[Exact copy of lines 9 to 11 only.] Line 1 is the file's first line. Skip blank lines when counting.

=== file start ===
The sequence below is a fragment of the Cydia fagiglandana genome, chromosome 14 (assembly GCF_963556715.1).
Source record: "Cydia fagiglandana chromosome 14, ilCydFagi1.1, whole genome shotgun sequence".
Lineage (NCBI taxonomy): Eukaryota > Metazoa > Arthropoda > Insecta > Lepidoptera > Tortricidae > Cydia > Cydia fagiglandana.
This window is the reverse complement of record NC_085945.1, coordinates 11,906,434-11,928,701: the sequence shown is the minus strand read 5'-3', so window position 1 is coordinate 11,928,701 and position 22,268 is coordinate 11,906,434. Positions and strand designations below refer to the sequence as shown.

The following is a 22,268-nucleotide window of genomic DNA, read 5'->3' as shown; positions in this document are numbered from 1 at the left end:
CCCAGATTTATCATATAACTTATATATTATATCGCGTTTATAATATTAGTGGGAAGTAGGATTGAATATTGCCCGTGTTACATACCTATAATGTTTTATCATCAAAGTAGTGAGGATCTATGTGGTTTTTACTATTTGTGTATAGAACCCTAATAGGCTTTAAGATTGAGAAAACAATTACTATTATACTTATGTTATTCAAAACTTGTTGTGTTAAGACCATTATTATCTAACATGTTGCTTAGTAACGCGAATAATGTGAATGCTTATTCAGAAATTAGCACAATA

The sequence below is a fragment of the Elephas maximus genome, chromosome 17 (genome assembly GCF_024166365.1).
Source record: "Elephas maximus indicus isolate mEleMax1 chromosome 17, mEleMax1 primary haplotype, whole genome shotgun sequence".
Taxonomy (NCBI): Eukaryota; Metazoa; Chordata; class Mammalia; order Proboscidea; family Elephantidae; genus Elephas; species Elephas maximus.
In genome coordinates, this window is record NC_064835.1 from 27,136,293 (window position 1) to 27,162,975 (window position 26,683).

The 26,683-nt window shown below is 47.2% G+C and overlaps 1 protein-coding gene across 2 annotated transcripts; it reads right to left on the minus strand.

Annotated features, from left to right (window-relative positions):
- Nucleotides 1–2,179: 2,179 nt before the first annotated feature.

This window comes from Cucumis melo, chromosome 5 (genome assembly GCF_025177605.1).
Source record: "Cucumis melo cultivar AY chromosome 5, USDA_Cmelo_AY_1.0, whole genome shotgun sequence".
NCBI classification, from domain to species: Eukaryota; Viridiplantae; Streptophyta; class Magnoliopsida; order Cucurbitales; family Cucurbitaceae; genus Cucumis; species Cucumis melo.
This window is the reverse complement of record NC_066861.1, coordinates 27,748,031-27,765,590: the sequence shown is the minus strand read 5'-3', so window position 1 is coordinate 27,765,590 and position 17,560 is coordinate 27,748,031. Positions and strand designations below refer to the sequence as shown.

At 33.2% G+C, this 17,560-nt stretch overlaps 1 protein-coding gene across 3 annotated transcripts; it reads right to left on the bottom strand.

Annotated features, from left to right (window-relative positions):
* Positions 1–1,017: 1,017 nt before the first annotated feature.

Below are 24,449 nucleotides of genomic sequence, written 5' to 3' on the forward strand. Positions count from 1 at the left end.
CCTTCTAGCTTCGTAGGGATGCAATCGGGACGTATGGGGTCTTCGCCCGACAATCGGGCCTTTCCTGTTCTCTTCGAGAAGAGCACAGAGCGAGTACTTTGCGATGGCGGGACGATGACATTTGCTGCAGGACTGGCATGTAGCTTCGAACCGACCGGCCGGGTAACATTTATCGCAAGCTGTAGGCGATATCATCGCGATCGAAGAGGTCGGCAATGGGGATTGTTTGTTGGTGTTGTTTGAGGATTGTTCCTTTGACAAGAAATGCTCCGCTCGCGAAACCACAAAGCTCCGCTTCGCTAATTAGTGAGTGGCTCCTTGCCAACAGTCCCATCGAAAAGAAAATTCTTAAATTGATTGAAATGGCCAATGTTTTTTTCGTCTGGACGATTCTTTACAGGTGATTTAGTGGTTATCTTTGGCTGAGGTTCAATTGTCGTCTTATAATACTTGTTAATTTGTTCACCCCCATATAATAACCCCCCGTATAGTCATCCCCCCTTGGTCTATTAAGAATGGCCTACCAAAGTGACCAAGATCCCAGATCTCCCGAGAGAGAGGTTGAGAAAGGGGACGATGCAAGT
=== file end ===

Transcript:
Taxonomy (NCBI): Eukaryota; Metazoa; Chordata; class Mammalia; order Proboscidea; family Elephantidae; genus Elephas; species Elephas maximus.
In genome coordinates, this window is record NC_064835.1 from 27,136,293 (window position 1) to 27,162,975 (window position 26,683).

The 26,683-nt window shown below is 47.2% G+C and overlaps 1 protein-coding gene across 2 annotated transcripts; it reads right to left on the minus strand.